“Historically speaking, applications have been adopted and maintained based on a very long cycle of review, ROI investigation, architectural fit, resource availability, and other factors,” Thiele says. “The timeline for the aforementioned cycle is often measured in at least quarters and sometimes years. A side effect of the current application ownership strategy is that you create a large underlying infrastructure pool that has stranded capacity in space, hardware, middleware, skill sets, and [operating expenditures],” Thiele says.

By integrating cloud services, IT budgets can move from a split of 75% maintenance and 25% innovation to something along the lines of 50/50 or even 40/60, favoring innovation. Thiele notes this will free up both capacity and funds to allow IT departments to focus on solutions that can help add value to the bottom line. Thiele also says that IT departments moving to a service-oriented architecture might find weaknesses in their workflow processes and capacity planning strategies.

“Workflow response in today’s IT organizations is measured against historical fulfillment cycles of days, weeks, and months,” Thiele says. “In an everything-as-a-service model, the workflow will have to be modified to take into account the faster fulfillment cycles. IT will also need to be adapted to new providers, both internal and external. Capacity management will become the skill of the decade for companies with large cloud environments. Without effective capacity planning, you run the risk of contracting for services, scale, and availability requirements that either don’t meet business requirements or exceed them.”

Read The Fine Print
After years of interaction with in-house infrastructure and technologies, IT staff naturally develops techniques and management styles designed to take advantage of these pieces. The cloud can throw a big, shiny wrench into the machine, but it’s possible to leave that wrench where it falls as long as staff can adapt to its presence.

“When you have spent years working handson managing systems and now you have to open a ticket with someone else, it can be a bit stressful initially until you get a routine down,” says Mark Gilmore, president of Wired Integrations ( “Don’t expect things to happen as quickly as they used to, and be prepared for the fact that you are no longer in control of the service being outsourced.”

A critical piece of advice that Gilmore lends to his clients is to read the fine print of their service contracts. Many people, he says, are shocked when they encounter an issue and cannot manage that issue like they used to due to restrictions in the service contract. However, if businesses learn up front about how cloud service providers operate, they will be better prepared to interface with them when issues arise. Also, it’s important to never assume that everything will always be status quo with providers—because that’s not the case.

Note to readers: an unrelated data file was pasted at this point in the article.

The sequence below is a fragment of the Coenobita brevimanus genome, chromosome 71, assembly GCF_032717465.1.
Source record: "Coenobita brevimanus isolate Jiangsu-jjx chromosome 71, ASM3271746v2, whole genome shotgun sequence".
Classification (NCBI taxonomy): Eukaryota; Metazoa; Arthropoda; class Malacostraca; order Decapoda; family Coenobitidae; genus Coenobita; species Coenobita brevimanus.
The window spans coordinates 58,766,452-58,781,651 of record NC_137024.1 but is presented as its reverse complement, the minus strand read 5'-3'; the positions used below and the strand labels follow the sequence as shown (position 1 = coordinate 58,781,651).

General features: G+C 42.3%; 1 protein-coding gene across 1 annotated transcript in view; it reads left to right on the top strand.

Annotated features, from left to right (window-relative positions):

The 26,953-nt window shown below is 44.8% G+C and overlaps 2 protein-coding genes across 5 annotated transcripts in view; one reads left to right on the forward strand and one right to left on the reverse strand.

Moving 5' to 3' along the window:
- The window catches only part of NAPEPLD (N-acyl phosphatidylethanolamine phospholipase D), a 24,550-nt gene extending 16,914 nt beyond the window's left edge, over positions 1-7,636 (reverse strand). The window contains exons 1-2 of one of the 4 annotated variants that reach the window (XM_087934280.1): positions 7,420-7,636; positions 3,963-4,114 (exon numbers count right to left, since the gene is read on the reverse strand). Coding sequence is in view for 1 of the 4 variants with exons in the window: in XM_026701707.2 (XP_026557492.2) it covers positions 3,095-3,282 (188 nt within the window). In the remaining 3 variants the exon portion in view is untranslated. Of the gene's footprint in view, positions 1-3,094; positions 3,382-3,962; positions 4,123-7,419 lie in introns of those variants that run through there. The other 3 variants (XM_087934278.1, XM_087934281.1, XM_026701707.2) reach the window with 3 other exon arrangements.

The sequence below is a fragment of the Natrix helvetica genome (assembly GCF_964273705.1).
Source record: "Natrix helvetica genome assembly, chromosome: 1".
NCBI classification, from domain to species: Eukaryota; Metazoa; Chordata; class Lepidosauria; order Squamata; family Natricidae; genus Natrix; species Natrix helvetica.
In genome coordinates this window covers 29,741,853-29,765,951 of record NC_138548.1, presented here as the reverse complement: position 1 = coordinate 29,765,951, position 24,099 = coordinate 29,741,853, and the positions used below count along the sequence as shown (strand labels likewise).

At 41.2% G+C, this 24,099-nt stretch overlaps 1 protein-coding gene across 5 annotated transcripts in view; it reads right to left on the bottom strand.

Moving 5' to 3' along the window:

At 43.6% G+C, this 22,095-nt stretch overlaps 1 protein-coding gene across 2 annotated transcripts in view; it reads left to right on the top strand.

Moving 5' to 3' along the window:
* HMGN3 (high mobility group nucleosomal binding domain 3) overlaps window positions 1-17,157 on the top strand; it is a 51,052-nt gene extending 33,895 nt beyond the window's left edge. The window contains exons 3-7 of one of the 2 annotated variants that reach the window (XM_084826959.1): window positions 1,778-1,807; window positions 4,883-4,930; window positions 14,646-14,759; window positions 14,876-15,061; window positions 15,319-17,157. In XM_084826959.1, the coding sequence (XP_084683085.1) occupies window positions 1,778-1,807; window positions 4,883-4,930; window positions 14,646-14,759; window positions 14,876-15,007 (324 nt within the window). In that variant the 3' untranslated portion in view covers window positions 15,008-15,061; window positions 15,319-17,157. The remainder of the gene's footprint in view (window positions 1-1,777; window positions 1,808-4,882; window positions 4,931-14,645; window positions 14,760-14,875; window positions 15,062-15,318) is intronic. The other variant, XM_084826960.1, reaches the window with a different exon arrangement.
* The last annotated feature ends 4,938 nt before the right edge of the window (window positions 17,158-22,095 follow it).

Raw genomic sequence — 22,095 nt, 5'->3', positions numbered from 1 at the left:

“I had a services firm client that used a file storage service and was under the assumption that they provided 24/7 service, until the day came on a weekend where the service went out,” Gilmore relates. “After doing some research, I discovered that this particular vendor only operates on a normal business day schedule and provides no after-hours support. The client was stuck and lost several days of productivity due to the service outage,” Gilmore relates.

All Together Now
Businesses that transition multiples services to the cloud might find themselves struggling to manage these disparate parts, but Thiele recommends adopting a management and orchestration framework that lets IT treat all of the services as if they are one. This “single pane of glass” approach can help to lower the cost of ownership, reduce the risk of vendor lock-in, and ensure greater governance, policy enforcement, and applied automation. Another way to view the services is to consider them as LEGO blocks.

“At the IaaS layer, you might think of the cloud services as LEGO blocks, and someone inside the internal IT department will need to be able to architect and design the infrastructure LEGO blocks in such a way that they provide value,” Powers says. “A bunch of disparate LEGO blocks don’t really add much value. But when assembled, those LEGO blocks can provide very powerful computing environments. As a result, the traditional role of system administrator will require the skills to assemble disparate LEGO blocks which are already provided to you and stack them together to make robust, flexible, scalable, and secure computing environments that optimize price, utilization, and performance.” ▲